Friday, December 23, 2005

Over at Bitches You Get Romance Covers Gone Wildly Bad

What could be worse? How about truly wonky holy depictions? There are plenty out there but just in time for the holidays really skeeeeeery natitivity scenes. Here's a goodie, literally. Marshmallow Mary and Baybee Jesus! Give us smores for the holidays.

Disclaimer for Bill O'Reilly: I love creches. Yeah, we weren't exactly Christians -- we weren't much of anything. But when I was a kid, one of my favorite people in the world was Christian -- and she made creches out of clay. She made one for me and told me how to set it up. I loved the fact that the little manger would stay empty, everyone in the scene sitting around waiting, until Christmas morning. Then . . . ta da! The little lump depicting Jesus would appear. (They were very small creches)

Almost forgot: ENTER THE CONTEST or I'll turn our thermostat down to 50. Don't make my kids shiver in the cold!

yet another version of Summer's cover

It's different from this one. Can you see the change?

No capital L in Futurelove!

HEY YOU--ENTER THE FLIPPING CONTEST or I'll eat those chocolate truffles and probably get adult onset diabetes or something. Boy, won't you feel bad then.

Thursday, December 22, 2005


What? Being festive means you can't enter contests? What's the matter? Afraid Bill O'Reilly might think you're not Christmas Enough if you get competitive?

Enter my contest and enter Lori's too. Hers is actually useful--it's all about gift giving. Kind of Martha Stewart on the cheap.

To add to the incentive she's also throwing in a prize. Whoever has the best list, as picked by the elves at the RU Blog, will win two of the following: Get Bunny Love by Kathleen Long, Lady of the Knight by Jackie Ivie, Unlaced by Kristina Cook, Love is All Around by Lori Devoti or Prince of Frogs by Barbara Plum.

Wednesday, December 21, 2005

A Biographical Contest

I've been interviewed a few times and have gotten to blather on All About Me. . . and during the interviews I even told a version of the truth.

What a mistake, a waste of paper and bandwidth. Oh, how I wish I'd thought of this method instead. I should have asked the public to come up with my biography instead-- a la Liz at blondsense: Bugger. I can't seem to link to the memories, which are the best part. Does this work? (Yes! thank you, Liz)

You post a comment with a made-up, as in fictional, memory of you and the subject. It can be anything you want. Good or bad, it has to be fake.

IF this were a group blog, I'd definitely aim it at someone else.

I'm tempted to make you all post memories of you and Candy or maybe you and Doug. **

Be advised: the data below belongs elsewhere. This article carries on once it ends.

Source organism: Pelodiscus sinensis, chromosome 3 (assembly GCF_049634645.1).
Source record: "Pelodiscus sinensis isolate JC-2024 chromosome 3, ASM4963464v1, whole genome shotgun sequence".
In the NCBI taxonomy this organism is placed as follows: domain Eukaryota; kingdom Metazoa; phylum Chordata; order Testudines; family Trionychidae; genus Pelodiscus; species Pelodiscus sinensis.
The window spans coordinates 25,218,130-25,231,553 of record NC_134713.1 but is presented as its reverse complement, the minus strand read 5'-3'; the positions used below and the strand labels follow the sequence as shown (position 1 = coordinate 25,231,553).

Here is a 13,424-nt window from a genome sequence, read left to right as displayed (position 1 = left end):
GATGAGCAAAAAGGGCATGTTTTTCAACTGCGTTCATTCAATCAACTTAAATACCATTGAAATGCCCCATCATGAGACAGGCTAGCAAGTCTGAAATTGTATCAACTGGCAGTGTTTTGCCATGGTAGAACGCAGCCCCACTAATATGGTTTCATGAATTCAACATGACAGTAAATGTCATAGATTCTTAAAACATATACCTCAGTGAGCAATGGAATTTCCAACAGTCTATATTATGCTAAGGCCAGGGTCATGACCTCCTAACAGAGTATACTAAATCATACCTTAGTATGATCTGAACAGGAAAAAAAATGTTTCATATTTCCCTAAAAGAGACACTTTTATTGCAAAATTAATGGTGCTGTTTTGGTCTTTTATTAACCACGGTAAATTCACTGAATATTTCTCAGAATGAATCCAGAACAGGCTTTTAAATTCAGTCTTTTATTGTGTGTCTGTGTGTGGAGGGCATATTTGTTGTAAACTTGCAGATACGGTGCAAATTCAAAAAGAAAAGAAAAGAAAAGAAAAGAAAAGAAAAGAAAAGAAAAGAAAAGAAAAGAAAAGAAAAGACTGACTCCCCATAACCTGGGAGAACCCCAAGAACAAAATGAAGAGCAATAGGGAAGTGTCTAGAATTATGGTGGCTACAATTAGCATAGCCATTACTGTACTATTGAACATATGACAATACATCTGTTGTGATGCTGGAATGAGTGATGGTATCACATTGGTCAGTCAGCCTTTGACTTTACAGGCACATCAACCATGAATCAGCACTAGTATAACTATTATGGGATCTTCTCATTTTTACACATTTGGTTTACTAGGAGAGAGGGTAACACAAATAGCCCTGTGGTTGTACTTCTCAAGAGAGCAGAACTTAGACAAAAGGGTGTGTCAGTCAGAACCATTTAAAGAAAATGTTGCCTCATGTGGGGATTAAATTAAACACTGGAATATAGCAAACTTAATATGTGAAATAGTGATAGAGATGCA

Heck, why not. . . Make it pg-13 at most, please.

Pick one of the players: Doug, or Candy and write a memory. The best one gets socks or mittens (I have a lovely pair all picked out-- my Fredneckian friend never identified herself in the last sox give-away. Bad girl.) I'm going to find an impartial judge (maybe Liz or Mule will do it). Doug and Candy can enter but only if they write about the other biographical subject.

And I think it'll end maybe ....ummmmmm in a week.


**legal fine print: If either Doug or Candy start to whine, I'll change the player.

the stranger sex

Me: So why are you using a heating pad on your knee?
DH: It hurts.
Me: Yeah, but you've been using the pad every day for almost a week. Maybe you should call Marcy the Wonder Doc.
DH: I'm going to see the physical therapist on Friday.
Me: Huh? But I thought we couldn't do that without a referral from Marcy.
DH: She gave me a referral last week.
Me: Wait a sec. I thought this only started a few days ago. How long has your knee hurt?!??
DH: A while. Started more'n a month ago.
Me: Why didn't you say anything?
DH: You didn't ask.
Me: [cursing and snorting]
Me:So tell me, darling, how's your elbow.
DH: fine.
Me: Your head? Your neck? Your foot? Your heart? Your stomach? Your liver? Your--
DH: okay, okay.

It could be a response to my not-feeling-well style: broadcasting medical updates every few hours. ("I still have a headache but now my throat isn't hurting.") I think it's more that he's a stoic=silly goof. We have to guess from his thin lips or his occasional sharp inhalation or his wretched nasty mood that he's in pain.

Today I'm glad he doesn't read my blog.

Monday, December 19, 2005

no, no bitches today

I have to figure out helium use in the future, okay? I'm busy. At least I stopped trying to write fluff and am working on another story about a lost person. Whoopee!

I can't manage to bitch, so here's the cheesecake.

Crust 1 9-ounce box chocolate wafer cookies
6 ounces bittersweet (not unsweetened) or semisweet chocolate, coarsely chopped
1/2 cup (packed) dark brown sugar
1/8 teaspoon ground nutmeg
7 tablespoons hot melted unsalted butter

Ganache 1 1/2 cups whipping cream (I have better luck with heavy cream, don't know why)
20 ounces bittersweet (not unsweetened) or semisweet chocolate, chopped